Yesterday I had a class of 20 MFL’ers (English, Spanish, French and German) for a class on testing. It’s rather late in the year to start talking about this seeing as they started their teacher training back in September but if we swapped it with another class, such as vocabulary teaching, then I’d only be complaining that it was too late to start teaching vocab (this girl’s hard to please!) so I always try to check prior knowledge in advance and make the class as practical as possible.
Testing is seen by many as a necessary evil; I find it fascinating. The more I read about the do’s and don’t’s, cans and hows, coulds and shoulds the more interesting it becomes. The more I hear from my students about how testing is carried out at their schools the more shocked I become!
So this class I teach in Dutch (seeing as it’s for all the MFL students) whereas in the February cohort we always have only English MFL students so then I get to do it in English. I think I’ve taught this class four or five times already and each time I manage to change it. After each class I sit down and think of what I was or wasn’t happy with. Before each new class I see if I have some fresh articles, new information I’ve discovered, new questions from students etc. So here is what I did yesterday:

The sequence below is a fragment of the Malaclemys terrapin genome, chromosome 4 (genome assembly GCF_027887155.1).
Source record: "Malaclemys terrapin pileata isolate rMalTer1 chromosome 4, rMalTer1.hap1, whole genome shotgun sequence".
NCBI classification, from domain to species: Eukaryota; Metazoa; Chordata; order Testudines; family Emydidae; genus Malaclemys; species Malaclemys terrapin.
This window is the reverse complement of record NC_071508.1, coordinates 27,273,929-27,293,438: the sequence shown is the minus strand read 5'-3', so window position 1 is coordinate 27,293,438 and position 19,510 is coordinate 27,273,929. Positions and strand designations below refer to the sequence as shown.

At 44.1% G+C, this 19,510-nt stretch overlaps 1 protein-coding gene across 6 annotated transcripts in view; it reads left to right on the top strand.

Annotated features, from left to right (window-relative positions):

Aim: to give the students a global idea of the what, why and how of testing.
I started with a discussion around the following questions:
- Does your school use the Cito watching and listening exams? (these are exams made by the national exam board, they’re not compulsory). What are your experiences with these exams?
- Do you/ how do you practise for exams?
- What sort of tests have you used in/made for your classes?
- Have you marked tests?
- What do you find difficult with regards to marking tests?
- What problems have you encountered with regards to testing?
- What problems do your pupils have with regards to tests?
I generally find it interesting to start with such a discussion so that we all know what’s going on in each other’s schools and language departments and where we all stand as individuals with regards to our vision on testing. Many schools have set tests, often from the course books, and our students are often not allowed to make their own tests.